Today’s IT budgets are under intense financial scrutiny, and IT managers are being asked to do more and more with less and less. In 2000, IT spending peaked at more than $1 trillion in the U.S. and almost $2 trillion worldwide. However, many of these investments did not deliver promised returns.

A recent survey of IT executives indicates that more than 90 percent of all projects now require a return on investment justification. Disaster recovery solutions are competing with new business applications, security solutions, migrations and upgrades, operations, and maintenance and IT cost reduction projects for a share of the diminishing IT budget. Disaster recovery managers must ensure that spending adequately covers unlikely events and important new technology, training and processes are implemented to mitigate and recover quickly from realized internal and external threats. The dilemma then is how much insurance is needed and how much to pay for it.

 

Is it the probability or the consequence of an outcome that drives our actions? Often, when trying to introduce awareness of the need for a business continuity program we are confronted with such responses as:

- What is the probability of that ever happening?
- We have never had a disastrous event in our history! What makes you think we will have a disaster in the future? And so forth …

Have you ever stopped to think about the legitimacy of these questions? Are they merely a test of our resolve and understanding of human logic, or are they something more? Let’s look at each of these views and their relationship to business continuity.

Probability

The probability of an outcome is a very important principle in our business continuity program (BCP). Our BCP comprises two agendas – protection and continuity. Protection consists of putting into place viable measures to defend us against known threats that exist in our environment. To do this we evaluate the probability of specific events occurring that could disrupt or destroy our operating environment. If the probability is high, and the effect (consequence) is high, we look at cost-effective measures to shield us against incurring the possible effect. Of course, the cost of our mitigation measures cannot be greater than the estimated cost of the possible effect. The cost of providing 100 percent protection against all possible threats is usually prohibitively expensive. Additionally, the resulting measures would probably encumber our ability to carry out day-to-day operations in an efficient and cost-effective manner.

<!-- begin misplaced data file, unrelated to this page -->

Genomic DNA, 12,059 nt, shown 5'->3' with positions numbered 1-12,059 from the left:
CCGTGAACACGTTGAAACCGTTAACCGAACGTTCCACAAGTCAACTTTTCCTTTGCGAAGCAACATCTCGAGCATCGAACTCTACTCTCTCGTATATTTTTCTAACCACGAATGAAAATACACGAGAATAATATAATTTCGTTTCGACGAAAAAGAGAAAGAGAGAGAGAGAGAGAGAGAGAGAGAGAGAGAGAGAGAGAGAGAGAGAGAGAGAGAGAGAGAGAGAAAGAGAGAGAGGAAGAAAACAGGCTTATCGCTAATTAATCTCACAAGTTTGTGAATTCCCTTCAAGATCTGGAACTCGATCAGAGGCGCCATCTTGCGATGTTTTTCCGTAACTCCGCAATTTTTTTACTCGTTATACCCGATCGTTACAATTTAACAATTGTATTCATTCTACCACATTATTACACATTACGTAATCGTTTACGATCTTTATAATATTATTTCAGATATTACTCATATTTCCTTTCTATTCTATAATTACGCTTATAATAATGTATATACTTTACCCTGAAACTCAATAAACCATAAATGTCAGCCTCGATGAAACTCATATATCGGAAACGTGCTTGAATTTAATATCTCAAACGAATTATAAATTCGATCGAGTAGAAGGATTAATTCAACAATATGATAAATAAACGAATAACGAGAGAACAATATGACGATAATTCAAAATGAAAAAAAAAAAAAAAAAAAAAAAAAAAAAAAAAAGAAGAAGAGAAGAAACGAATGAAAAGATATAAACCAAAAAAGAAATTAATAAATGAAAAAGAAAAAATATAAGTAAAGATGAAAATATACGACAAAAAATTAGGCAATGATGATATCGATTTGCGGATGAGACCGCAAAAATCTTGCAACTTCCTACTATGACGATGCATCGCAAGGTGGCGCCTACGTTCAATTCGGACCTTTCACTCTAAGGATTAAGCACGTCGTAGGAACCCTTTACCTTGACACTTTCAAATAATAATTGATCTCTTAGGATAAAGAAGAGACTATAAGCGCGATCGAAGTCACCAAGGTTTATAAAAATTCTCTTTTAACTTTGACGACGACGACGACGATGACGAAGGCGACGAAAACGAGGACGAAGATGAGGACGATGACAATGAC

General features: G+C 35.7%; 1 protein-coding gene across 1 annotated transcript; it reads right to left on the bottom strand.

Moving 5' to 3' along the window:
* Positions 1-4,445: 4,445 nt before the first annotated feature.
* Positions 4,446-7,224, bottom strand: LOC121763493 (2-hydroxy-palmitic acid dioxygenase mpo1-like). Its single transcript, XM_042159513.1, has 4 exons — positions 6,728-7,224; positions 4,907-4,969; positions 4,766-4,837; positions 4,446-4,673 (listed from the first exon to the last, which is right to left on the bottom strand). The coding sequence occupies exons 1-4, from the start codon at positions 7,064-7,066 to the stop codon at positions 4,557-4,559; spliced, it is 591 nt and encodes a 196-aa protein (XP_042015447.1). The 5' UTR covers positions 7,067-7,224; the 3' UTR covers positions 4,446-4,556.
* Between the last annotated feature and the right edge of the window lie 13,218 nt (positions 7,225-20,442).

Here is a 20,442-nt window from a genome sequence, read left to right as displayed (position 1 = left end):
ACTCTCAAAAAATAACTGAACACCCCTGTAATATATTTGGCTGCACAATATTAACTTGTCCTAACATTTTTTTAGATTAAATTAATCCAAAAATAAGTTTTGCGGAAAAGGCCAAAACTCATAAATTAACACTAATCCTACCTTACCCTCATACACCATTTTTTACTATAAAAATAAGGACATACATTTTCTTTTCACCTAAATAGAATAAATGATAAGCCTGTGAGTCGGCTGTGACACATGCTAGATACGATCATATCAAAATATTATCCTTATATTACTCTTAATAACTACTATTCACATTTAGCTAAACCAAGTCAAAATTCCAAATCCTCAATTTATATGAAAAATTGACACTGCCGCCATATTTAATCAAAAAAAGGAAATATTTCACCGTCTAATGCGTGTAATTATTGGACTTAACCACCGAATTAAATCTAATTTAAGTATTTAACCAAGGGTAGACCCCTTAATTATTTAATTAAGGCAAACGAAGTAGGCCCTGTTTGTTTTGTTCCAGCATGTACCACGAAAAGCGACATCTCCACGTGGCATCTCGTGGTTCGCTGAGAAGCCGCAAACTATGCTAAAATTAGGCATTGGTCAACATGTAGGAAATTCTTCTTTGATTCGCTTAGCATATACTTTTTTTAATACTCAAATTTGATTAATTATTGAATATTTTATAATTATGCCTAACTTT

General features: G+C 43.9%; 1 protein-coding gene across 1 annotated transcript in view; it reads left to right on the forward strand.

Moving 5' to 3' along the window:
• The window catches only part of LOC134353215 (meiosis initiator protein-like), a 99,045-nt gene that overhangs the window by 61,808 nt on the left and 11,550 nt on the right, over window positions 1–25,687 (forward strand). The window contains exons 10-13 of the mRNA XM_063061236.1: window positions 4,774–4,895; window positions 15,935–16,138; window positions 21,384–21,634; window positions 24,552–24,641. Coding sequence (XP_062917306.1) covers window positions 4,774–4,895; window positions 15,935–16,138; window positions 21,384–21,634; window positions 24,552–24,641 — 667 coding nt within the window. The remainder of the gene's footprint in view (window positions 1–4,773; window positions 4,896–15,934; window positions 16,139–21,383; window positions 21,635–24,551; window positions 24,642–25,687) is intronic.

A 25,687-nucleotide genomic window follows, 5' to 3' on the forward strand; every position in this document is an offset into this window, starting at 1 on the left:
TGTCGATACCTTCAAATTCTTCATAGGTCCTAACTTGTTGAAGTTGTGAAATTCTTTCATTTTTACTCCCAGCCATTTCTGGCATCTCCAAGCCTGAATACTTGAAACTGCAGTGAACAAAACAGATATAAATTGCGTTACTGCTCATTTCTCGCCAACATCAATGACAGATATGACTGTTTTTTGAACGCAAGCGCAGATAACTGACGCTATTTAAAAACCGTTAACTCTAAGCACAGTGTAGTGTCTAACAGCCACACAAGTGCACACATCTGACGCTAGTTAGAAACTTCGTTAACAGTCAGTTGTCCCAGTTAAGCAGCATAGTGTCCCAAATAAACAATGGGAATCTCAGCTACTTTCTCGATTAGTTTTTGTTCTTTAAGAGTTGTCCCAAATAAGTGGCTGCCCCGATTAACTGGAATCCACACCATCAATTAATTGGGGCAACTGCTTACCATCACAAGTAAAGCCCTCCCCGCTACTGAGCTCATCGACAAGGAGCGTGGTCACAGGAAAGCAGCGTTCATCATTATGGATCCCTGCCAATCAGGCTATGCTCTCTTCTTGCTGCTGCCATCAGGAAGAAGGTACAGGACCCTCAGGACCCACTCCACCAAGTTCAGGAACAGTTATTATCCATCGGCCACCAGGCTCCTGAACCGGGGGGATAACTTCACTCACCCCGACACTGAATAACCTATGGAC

Your company has decided to build a backup data center and it is your responsibility to lead the project team. Now, there is pressure to get the project under way.

Your first inclination might be to consider possible locations. Stop! Planning will save you a lot of time and stress.

Before we talk about the issues and what your plan or program should look like, let’s review the benefits of having a well-defined program.

A program improves decision-making. Potential locations and decisions are measured against established criteria, not criteria that change with time or as your team looks at different locations.
A program accelerates the decision making process. Some key decisions become apparent during this exercise. On-going decisions are made in the context of how they meet the needs of the program.
A program enables faster response to opportunities. Inevitably, there will come along a “sweet deal” that, if acted upon quickly, has real advantages. Those with a program will be able to respond. Those without will stress the team trying to make a decision. This may not be the best decision.
A program ensures all project participants are “on the same page.” Wasted effort and time will be reduced because participants will not be pursuing divergent objectives. Be flexible enough to change the program if it warrants, but do not make your criteria a moving target.
A program will improve your real estate deal. Requirements for your site will be discussed and negotiated before a contract is executed when you have the greatest leverage to generate results.